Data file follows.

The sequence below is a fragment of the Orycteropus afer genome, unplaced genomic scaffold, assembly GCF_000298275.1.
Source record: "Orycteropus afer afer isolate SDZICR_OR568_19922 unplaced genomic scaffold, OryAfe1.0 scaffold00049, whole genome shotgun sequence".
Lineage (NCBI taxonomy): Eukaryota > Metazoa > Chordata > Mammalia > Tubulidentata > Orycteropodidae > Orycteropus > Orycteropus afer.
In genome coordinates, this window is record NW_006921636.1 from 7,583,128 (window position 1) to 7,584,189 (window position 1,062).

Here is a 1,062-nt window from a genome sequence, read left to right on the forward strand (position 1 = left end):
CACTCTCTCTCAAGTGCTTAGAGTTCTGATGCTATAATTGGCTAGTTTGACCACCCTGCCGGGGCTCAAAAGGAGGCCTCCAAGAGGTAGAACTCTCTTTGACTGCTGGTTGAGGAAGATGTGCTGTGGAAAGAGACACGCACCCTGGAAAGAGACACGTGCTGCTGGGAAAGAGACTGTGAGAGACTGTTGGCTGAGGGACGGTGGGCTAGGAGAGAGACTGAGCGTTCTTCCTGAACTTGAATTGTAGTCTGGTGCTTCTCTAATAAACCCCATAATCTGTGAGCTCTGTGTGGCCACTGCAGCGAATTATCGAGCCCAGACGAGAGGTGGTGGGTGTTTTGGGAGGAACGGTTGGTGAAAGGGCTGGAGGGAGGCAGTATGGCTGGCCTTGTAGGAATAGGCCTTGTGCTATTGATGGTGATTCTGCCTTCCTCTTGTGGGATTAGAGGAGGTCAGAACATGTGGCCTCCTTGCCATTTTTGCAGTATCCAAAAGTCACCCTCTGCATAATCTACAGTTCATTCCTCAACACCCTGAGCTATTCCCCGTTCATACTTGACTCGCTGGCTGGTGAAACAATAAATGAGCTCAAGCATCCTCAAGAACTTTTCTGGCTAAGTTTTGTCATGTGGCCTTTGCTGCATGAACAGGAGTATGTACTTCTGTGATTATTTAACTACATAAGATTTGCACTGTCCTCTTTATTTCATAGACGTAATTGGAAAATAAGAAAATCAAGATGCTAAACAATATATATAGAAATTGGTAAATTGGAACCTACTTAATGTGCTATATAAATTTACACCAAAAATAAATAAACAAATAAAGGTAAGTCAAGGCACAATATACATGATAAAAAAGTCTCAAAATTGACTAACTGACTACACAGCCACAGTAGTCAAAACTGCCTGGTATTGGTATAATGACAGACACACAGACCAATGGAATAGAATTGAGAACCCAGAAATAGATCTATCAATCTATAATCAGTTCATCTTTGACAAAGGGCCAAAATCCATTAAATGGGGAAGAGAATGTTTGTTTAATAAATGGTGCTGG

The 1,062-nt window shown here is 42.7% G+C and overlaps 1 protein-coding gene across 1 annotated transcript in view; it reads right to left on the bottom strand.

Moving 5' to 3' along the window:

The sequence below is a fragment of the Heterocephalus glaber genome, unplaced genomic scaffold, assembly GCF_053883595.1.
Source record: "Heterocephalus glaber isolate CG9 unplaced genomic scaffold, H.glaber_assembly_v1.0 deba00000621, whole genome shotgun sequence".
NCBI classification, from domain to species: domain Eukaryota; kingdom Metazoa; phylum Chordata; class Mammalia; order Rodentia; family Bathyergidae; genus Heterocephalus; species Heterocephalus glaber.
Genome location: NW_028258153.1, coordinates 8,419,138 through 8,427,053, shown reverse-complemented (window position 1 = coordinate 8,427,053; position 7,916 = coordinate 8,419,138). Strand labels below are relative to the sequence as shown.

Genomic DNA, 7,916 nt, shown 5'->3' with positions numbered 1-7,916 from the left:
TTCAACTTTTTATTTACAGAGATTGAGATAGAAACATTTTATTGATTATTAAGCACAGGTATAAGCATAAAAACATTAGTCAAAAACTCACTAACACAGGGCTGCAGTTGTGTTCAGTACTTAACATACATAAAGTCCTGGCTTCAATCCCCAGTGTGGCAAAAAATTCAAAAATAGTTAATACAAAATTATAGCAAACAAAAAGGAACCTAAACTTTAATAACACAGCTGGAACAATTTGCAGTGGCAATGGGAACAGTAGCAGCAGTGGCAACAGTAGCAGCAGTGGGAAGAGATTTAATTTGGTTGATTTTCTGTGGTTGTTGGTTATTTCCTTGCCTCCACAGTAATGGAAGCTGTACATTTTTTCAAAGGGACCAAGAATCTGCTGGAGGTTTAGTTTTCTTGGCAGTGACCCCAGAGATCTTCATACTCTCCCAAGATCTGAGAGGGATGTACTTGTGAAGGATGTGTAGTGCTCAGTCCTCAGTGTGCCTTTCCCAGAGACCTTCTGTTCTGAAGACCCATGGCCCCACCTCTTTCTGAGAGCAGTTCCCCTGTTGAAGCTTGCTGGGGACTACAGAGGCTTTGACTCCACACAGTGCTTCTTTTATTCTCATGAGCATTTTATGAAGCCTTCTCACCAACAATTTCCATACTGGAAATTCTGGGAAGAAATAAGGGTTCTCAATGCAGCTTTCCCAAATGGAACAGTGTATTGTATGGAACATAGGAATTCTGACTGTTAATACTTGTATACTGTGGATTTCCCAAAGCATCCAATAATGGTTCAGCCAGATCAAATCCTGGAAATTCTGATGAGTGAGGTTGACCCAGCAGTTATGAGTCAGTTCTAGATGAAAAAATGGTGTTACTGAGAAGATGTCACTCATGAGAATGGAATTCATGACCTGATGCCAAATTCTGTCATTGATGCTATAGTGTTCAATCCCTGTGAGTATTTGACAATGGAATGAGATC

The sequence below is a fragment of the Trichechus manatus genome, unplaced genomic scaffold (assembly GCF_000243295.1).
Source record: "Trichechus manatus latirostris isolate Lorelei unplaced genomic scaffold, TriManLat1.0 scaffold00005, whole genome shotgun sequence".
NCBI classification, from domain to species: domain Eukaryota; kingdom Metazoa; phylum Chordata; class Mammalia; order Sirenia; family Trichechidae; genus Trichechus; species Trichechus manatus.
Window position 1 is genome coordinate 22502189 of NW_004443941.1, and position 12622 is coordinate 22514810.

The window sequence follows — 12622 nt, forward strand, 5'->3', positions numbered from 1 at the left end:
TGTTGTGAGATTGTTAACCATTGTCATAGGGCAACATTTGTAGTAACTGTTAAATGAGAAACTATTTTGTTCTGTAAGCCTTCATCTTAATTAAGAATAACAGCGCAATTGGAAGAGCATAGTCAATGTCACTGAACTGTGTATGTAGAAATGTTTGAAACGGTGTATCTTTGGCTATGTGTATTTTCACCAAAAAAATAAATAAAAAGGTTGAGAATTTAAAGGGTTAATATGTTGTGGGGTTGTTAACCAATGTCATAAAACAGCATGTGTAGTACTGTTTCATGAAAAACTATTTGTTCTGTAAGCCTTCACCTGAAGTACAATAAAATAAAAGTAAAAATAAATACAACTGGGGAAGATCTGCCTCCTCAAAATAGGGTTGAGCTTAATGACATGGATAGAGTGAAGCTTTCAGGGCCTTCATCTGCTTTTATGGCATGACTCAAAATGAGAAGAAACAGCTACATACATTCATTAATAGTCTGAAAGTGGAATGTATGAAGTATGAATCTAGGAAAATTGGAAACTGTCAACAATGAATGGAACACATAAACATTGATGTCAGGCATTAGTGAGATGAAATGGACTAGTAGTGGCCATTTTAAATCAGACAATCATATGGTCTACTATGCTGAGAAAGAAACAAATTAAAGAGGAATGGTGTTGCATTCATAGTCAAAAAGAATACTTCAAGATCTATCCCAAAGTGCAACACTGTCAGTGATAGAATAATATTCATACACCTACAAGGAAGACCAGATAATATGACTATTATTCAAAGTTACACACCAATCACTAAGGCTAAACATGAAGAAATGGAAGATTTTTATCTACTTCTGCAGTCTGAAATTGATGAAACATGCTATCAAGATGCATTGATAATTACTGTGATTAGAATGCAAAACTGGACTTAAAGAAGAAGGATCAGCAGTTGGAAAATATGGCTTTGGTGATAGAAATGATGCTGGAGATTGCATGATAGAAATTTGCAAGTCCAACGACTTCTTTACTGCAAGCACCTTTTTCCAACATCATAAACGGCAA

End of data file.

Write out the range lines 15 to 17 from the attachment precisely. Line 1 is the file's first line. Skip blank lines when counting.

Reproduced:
The sequence below is a fragment of the Trichechus manatus genome, unplaced genomic scaffold (assembly GCF_000243295.1).
Source record: "Trichechus manatus latirostris isolate Lorelei unplaced genomic scaffold, TriManLat1.0 scaffold00005, whole genome shotgun sequence".
NCBI classification, from domain to species: domain Eukaryota; kingdom Metazoa; phylum Chordata; class Mammalia; order Sirenia; family Trichechidae; genus Trichechus; species Trichechus manatus.